We didn’t know it when we took Beethoven and Cabela to the Wickenburg Dog Park today, but today is National Dog Day. I discovered that it was dog day while browsing the book of face after we got home.
The dogs really enjoy running around the dog park. They don’t generally get off their leashes when outside, but they run around sniffing everything and, as usual, give us an opportunity to clean up after them. Today, they enjoyed it so much that they took an extra lap around the park perimeter and didn’t seem to want to get on their leashes until after that.
After I discovered it was National Dog Day, I searched for it on the internet and found Holiday Insights:
National Dog Day has two goals: to honor dogs, and to rescue dogs from homelessness and abuse. It’s an opportunity for us to recognize and appreciate the value and importance of dogs in our lives.
This day is intended to honor dogs for all that they do for us. In addition to giving love and companionship, dogs help us out in countless ways. They are watchdogs for our safety. They lead the blind. Dogs aid in search and rescue, and they seek out bombs and drugs.
The second goal of National Dog Day is to rescue dogs in need. On occasion, dogs need us to save them from homelesness and abuse. The goal of the National Dog Day foundation is to rescue 10,000 dogs a year. Lend a hand to help a dog in need today, or any day.
Earlier today, I saw this cloud in the sky to the south that was lit up like a rainbow from the glancing rays of sunlight. It was an amazing little puff of rainbow color floating high in the sky. I grabbed my camera and got this image. Click on the image to enlarge.
These colorful clouds are called iridescent clouds, and the phenomenon is called cloud iridescence or irisation. The term comes from Iris, the Greek personification of the rainbow. It’s similar to the colors you might see when oil lies on the surface of a puddle of water. When you see a cloud like this, you know there are especially tiny ice crystals or water droplets in the air. Larger ice crystals produce solar or lunar halos, but tiny ice crystals or water droplets cause light to be diffracted – spread out – creating this rainbow-like effect in the clouds.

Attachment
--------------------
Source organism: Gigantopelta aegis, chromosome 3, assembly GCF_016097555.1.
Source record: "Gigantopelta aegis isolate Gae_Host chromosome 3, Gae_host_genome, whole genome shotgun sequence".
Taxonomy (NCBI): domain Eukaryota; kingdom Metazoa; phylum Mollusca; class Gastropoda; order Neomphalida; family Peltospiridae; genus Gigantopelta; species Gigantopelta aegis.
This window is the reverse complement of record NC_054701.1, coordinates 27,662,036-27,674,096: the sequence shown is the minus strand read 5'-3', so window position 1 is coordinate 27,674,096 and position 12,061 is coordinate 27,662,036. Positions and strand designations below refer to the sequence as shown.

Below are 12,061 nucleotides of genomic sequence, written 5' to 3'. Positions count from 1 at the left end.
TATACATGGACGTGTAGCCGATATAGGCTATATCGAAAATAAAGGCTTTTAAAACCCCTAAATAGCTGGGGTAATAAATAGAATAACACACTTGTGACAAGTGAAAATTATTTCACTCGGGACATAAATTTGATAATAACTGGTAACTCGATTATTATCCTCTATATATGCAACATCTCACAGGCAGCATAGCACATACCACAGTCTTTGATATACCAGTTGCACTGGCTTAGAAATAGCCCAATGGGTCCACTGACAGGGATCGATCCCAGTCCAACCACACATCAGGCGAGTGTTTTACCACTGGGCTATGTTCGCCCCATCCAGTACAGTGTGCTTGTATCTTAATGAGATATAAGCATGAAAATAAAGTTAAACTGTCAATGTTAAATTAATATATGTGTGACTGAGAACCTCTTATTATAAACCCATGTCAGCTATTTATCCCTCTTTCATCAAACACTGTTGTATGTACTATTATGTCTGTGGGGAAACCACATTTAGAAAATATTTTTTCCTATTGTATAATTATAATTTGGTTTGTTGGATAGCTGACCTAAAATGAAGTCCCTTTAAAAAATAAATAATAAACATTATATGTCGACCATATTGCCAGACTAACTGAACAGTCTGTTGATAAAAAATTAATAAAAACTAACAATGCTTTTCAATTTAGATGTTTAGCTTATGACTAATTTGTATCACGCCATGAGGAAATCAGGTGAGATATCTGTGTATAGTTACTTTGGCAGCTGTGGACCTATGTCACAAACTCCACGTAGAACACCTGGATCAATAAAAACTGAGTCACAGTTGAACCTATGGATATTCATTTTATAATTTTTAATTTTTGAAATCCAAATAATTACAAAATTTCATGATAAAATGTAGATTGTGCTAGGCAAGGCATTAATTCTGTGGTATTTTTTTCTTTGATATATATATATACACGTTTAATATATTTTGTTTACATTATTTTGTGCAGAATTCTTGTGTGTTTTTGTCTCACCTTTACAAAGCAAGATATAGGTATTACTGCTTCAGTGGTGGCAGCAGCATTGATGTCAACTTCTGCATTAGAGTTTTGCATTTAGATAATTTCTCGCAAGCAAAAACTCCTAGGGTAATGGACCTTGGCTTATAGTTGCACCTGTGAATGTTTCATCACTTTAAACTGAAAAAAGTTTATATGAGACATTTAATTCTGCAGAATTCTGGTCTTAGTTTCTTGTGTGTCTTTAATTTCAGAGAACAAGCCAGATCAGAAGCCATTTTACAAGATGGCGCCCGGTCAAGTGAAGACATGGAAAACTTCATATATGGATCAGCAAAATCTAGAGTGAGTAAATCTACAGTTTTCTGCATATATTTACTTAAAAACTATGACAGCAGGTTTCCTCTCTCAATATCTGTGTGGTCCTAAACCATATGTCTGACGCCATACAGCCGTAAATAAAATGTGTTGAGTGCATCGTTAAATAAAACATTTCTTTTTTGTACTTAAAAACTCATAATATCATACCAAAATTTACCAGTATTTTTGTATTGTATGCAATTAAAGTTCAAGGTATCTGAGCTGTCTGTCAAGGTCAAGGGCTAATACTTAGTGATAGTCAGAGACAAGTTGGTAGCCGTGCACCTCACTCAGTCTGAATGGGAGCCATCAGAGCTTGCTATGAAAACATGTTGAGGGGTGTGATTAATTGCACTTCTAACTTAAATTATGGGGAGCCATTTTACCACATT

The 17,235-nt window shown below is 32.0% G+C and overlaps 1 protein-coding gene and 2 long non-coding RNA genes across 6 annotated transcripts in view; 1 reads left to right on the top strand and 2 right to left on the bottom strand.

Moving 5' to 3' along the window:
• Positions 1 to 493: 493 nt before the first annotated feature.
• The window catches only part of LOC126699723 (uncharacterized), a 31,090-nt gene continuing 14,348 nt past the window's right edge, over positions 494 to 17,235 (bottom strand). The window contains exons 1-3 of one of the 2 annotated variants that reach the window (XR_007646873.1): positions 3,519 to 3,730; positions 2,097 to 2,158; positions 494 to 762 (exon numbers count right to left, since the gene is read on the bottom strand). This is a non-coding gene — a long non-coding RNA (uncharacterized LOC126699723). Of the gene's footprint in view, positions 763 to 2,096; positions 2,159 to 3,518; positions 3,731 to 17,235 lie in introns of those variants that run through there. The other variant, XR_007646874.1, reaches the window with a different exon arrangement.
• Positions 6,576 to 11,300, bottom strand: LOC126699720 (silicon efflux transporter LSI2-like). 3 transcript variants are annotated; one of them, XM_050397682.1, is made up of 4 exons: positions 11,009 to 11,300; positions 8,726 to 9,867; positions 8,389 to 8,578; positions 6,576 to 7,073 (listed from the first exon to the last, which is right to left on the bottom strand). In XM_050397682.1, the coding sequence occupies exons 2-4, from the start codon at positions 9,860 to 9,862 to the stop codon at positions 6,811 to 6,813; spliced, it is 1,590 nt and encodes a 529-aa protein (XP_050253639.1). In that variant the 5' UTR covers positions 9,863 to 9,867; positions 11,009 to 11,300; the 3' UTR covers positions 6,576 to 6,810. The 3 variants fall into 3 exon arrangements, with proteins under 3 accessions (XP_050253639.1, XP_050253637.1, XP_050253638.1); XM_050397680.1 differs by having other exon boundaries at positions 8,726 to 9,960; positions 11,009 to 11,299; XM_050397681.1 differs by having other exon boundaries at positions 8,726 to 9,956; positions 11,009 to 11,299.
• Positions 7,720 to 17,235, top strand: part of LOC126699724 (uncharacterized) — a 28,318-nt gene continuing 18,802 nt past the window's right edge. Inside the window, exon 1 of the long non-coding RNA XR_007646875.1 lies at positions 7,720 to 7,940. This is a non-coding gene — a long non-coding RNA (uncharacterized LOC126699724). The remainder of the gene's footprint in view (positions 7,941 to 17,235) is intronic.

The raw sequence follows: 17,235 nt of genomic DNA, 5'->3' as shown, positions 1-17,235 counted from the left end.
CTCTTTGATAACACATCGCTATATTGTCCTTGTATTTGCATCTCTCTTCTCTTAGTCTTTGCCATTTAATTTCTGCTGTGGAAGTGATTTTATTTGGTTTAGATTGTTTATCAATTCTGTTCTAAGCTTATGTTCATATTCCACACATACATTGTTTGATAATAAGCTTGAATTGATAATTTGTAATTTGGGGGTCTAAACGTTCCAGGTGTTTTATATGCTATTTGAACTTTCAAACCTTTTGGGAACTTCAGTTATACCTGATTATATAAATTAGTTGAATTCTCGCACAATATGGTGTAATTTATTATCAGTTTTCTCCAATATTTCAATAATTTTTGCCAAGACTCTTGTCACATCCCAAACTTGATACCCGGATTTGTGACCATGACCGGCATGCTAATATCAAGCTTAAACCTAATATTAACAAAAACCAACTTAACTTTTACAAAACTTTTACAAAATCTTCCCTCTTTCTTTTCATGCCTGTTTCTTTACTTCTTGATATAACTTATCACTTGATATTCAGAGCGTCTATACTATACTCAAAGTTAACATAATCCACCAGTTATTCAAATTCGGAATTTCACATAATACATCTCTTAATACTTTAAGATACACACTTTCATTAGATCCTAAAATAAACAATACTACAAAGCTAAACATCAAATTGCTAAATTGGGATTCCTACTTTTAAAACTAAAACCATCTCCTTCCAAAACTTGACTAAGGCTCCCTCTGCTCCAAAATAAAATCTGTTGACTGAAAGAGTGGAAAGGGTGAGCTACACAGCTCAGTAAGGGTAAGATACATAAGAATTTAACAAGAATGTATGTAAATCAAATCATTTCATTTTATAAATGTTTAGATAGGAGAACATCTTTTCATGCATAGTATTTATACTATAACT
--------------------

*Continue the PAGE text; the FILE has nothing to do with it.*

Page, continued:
For the last couple of days, we have been getting overhead passes of the International Space Station suitable for observing at dusk or a little after. The satellite tracker from SpaceWeather.com allows us to input a zip code and it will return a listing of satellite passes observable from the location selected. The tracker has the option of selecting a subset of satellites and in our case, we selected passes from the ISS since they are usually more dramatic and bright as compared to most other orbiting objects.
Last night and tonight, we had very good passes and, weather permitting, we should have two more, tomorrow and Monday evening observable overflights. In the image above, I halfheartedly snapped a photo of Friday night’s pass of the ISS and damned if it didn’t show up when I downloaded it to the computer. Click on the image to enlarge.
UPDATE (08/24/2014): Damsel and I went out again this evening to see the overflight of the ISS. We saw it, alright, but the display of stars and the Milky Way dominated the night sky. As the ISS flew from west-northwest toward the southeast, it encountered Arcturus, the constellation Scorpio and then winked out across the terminator as it entered the Milky Way. What a spectacle! We love our dark desert skies!
While working in the courtyard today, I took the time to photograph a cluster of Red Bird of Paradise flowers. Also known as The Pride of Barbados, these shrubs are now in the peak of flowering season and completely dominate the courtyard with their fiery colors. Click on the image to enlarge.
More from Wikipedia: